service members hugging

Do You (Really) Know What Your Service Member Does?

As the wife of a reservist JAG, for a while I was confused about what exactly my husband did and by military life in general. There is so much to keep up with – acronyms (seems like there is one for everything), ranks, uniforms, when to wear a cover, when to salute. Add to that the fact that my husband is a lawyer, so I had no idea what he was doing for a living at each posting. After the initial newness of Army life settled down, I decided it would be a good idea to try to learn as much as I could about military life and structure. Based on what I’ve learned so far, I’ll share tips for learning about your service member’s career and why it’s important to understand their day to day.

The most important thing to understand is that if your spouse is in the military, so are you. You may not have served, or ever will in an official way, but supporting your military spouse is service. The way I came to see it, I owed it to myself and to our partnership to learn about this. Viewing your partnership in this way can enrich your military experience and help you experience a different connection to your spouse. Here are some simple ways you can begin.

The first thing to understand is the ranking system. Understanding the hierarchy, what the designations on the uniforms stand for, how promotions work, and what responsibilities go with each is the first step to understanding the bigger picture of military life. Knowing where your spouse wants to go in their career and what needs to happen for them to get there can help you both plan on how to do it together.

Second, learn and study the acronyms. There is an acronym for everything, and it is likely that your spouse will use them when talking with you about their day. If you have no idea what they are talking about, how are you going to have a conversation? Ask what the acronyms stand for and what they mean, and don’t be afraid to ask more than once if you find yourself getting mixed up. I had to do this over and over until I started to remember them. This can also be helpful in social situations where acronyms will be used, as you will be able to follow the conversation and not feel left out.

Third, at each posting, find out exactly what your spouse will be doing in their day to day. Depending on what that is, you might need them to explain it in layman’s terms. I’m not a lawyer, so there are a lot of things my husband does daily that I don’t understand. But I have the overall gist, which helps me understand enough to talk to him about it. Learning what your spouse does will help you learn how to best help them when things are tough at work. It will allow you to give some advice, be compassionate or just be a sounding board for them.

Actively participating in your military life and working to understand what your spouse does shows them that you are supportive of their choice to serve. Hopefully, your military spouse is also taking the time to understand what it is you do and what happens in your day-to-day life. To support each other, it is essential to understand each other, and it goes both ways.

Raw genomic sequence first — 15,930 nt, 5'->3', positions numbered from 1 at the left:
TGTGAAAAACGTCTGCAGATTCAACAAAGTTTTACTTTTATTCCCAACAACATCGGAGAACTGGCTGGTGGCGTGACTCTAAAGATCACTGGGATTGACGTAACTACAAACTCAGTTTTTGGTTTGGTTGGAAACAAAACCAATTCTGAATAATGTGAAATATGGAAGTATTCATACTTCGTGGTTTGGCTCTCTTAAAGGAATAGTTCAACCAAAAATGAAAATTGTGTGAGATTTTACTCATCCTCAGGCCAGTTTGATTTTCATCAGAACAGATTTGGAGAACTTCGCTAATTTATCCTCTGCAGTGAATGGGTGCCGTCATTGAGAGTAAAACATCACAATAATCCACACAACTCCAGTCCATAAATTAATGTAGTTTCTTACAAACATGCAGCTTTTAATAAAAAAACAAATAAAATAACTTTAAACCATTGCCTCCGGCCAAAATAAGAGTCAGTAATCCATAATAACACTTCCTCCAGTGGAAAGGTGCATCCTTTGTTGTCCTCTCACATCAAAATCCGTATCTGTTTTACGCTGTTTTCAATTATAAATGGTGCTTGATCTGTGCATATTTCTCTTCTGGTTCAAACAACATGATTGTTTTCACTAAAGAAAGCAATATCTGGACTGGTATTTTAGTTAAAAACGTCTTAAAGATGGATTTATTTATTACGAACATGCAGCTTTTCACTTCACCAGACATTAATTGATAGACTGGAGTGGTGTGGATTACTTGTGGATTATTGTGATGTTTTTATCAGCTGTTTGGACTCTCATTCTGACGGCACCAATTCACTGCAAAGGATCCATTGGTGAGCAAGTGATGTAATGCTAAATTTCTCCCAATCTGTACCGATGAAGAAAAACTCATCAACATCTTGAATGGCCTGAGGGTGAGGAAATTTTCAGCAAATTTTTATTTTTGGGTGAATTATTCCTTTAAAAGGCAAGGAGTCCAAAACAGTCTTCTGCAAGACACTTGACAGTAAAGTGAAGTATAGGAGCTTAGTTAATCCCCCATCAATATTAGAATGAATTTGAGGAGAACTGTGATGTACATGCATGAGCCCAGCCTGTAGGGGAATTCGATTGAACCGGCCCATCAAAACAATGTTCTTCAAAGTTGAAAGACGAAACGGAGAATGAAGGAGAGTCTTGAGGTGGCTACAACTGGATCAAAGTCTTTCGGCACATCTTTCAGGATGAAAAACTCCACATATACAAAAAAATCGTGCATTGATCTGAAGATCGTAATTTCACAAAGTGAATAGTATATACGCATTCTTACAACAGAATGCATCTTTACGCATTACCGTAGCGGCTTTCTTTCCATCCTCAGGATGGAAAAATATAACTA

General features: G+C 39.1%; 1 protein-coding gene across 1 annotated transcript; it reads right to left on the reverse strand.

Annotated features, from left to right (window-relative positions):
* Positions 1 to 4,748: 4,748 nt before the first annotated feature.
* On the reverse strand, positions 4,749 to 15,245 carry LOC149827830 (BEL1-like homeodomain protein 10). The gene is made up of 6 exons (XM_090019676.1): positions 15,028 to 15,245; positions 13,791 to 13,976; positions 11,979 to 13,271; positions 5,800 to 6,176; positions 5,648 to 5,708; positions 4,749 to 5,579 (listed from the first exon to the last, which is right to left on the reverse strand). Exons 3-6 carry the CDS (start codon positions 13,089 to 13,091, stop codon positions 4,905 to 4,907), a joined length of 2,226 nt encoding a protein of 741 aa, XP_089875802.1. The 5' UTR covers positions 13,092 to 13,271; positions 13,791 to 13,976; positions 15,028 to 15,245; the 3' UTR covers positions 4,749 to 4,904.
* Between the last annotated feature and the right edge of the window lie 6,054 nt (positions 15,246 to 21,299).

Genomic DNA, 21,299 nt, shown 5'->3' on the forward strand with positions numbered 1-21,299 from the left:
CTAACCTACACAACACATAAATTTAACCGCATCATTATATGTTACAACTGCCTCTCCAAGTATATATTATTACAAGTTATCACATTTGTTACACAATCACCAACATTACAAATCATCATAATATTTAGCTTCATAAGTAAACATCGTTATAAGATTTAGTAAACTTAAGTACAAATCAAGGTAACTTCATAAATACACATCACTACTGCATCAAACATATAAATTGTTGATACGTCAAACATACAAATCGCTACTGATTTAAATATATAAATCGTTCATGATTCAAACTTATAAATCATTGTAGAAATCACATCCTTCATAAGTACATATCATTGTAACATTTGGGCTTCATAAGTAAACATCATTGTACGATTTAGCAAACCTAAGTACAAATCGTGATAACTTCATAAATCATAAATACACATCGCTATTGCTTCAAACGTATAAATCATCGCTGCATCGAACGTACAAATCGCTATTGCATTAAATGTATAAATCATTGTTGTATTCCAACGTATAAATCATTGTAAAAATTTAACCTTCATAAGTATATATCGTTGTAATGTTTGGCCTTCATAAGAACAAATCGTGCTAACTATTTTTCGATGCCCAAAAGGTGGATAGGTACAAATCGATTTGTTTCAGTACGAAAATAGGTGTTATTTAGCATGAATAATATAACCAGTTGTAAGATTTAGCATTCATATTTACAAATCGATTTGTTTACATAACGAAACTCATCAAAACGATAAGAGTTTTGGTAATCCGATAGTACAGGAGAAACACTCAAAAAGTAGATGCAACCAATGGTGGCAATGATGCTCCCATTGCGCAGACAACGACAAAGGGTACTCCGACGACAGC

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  • Claire Pollitt says:

    “The most important thing to understand is that if your spouse is in the military, so are you.” This is the quote that is being shown for this article across social media, and is, therefore, sending entirely the wrong message. Military spouses may serve, but are not in the military, and do not serve more than other spouses who are supporting their partners in any other profession.
    I do agree that being educated about the military helps, the Navy has volunteers who run COMPASS classes for spouses, and I know there is something similar for the Marine Corps. There are also command volunteers to help bridge the gap between the command and the family – Air Force calls them Key Spouses, and for the Navy they are Ombudsmen. These people will help navigate military life. However, as a spouse it’s not necessary to know all the ranks, and knowing when and where salutes are given and what cover to wear is my spouse’s problem not mine (although I do walk on his left when he’s in uniform, just in case).
    The day to day stuff should come out quite naturally in normal conversation between two people in a close relationship, and is not peculiar to the military. The only difference maybe if your spouse works in an area that needs a higher security clearance, and in that case you won’t know what goes on, but that’s exactly the same for my profession where there are things I can’t discuss outside of work due to a non-disclosure agreement.
    The military is not the only profession where a spouse maybe away for long periods of time with minimal communication. It is not even the only profession where mortal danger may be encountered on a daily basis. Being a military spouse is just like being any other spouse – to make our relationship work I have to support my husband, just as he supports me!

  • Echoing what Claire commented here: my spouse is in the military. Not me.

    Do I know my spouse spends a lot of time in the motor pool moaning about inefficient leadership practices? Yeah. Do I know most of these young guys he works with subsist on nicotine, Redbull and grade school fart jokes? Also yes.

    And honestly, that’s enough for me. It’s not like he knows the ins-and-outs of what I do as a writer. That’s my job, not his.